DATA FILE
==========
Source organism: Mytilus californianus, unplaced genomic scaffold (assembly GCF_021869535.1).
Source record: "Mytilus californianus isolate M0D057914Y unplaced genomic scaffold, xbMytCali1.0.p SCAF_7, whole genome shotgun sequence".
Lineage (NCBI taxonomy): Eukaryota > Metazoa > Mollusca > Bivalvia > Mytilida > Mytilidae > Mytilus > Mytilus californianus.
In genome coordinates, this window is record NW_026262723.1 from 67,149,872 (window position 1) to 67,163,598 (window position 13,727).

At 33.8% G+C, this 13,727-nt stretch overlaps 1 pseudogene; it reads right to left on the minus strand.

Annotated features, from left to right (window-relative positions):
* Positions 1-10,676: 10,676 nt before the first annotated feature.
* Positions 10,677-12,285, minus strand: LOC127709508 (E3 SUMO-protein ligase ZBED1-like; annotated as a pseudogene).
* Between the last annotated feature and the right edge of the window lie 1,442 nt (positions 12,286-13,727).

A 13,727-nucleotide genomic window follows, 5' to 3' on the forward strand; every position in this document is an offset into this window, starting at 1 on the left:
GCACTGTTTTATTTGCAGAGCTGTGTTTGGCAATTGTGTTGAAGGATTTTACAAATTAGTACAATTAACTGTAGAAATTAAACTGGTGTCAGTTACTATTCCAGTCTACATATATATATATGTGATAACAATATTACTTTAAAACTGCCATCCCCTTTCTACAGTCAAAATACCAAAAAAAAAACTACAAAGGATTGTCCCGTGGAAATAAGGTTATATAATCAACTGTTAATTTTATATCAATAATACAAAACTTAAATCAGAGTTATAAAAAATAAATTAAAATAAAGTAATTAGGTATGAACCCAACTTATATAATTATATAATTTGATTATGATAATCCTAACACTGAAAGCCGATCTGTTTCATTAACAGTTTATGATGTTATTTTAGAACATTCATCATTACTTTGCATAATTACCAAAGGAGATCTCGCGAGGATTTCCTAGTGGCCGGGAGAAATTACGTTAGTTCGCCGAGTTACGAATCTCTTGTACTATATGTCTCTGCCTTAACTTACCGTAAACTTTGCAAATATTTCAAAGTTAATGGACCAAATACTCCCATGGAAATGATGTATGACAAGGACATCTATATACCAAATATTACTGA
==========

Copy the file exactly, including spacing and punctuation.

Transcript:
Source organism: Mytilus californianus, unplaced genomic scaffold (assembly GCF_021869535.1).
Source record: "Mytilus californianus isolate M0D057914Y unplaced genomic scaffold, xbMytCali1.0.p SCAF_7, whole genome shotgun sequence".
Lineage (NCBI taxonomy): Eukaryota > Metazoa > Mollusca > Bivalvia > Mytilida > Mytilidae > Mytilus > Mytilus californianus.
In genome coordinates, this window is record NW_026262723.1 from 67,149,872 (window position 1) to 67,163,598 (window position 13,727).

At 33.8% G+C, this 13,727-nt stretch overlaps 1 pseudogene; it reads right to left on the minus strand.

Annotated features, from left to right (window-relative positions):
* Positions 1-10,676: 10,676 nt before the first annotated feature.
* Positions 10,677-12,285, minus strand: LOC127709508 (E3 SUMO-protein ligase ZBED1-like; annotated as a pseudogene).
* Between the last annotated feature and the right edge of the window lie 1,442 nt (positions 12,286-13,727).

A 13,727-nucleotide genomic window follows, 5' to 3' on the forward strand; every position in this document is an offset into this window, starting at 1 on the left:
GCACTGTTTTATTTGCAGAGCTGTGTTTGGCAATTGTGTTGAAGGATTTTACAAATTAGTACAATTAACTGTAGAAATTAAACTGGTGTCAGTTACTATTCCAGTCTACATATATATATATGTGATAACAATATTACTTTAAAACTGCCATCCCCTTTCTACAGTCAAAATACCAAAAAAAAAACTACAAAGGATTGTCCCGTGGAAATAAGGTTATATAATCAACTGTTAATTTTATATCAATAATACAAAACTTAAATCAGAGTTATAAAAAATAAATTAAAATAAAGTAATTAGGTATGAACCCAACTTATATAATTATATAATTTGATTATGATAATCCTAACACTGAAAGCCGATCTGTTTCATTAACAGTTTATGATGTTATTTTAGAACATTCATCATTACTTTGCATAATTACCAAAGGAGATCTCGCGAGGATTTCCTAGTGGCCGGGAGAAATTACGTTAGTTCGCCGAGTTACGAATCTCTTGTACTATATGTCTCTGCCTTAACTTACCGTAAACTTTGCAAATATTTCAAAGTTAATGGACCAAATACTCCCATGGAAATGATGTATGACAAGGACATCTATATACCAAATATTACTGA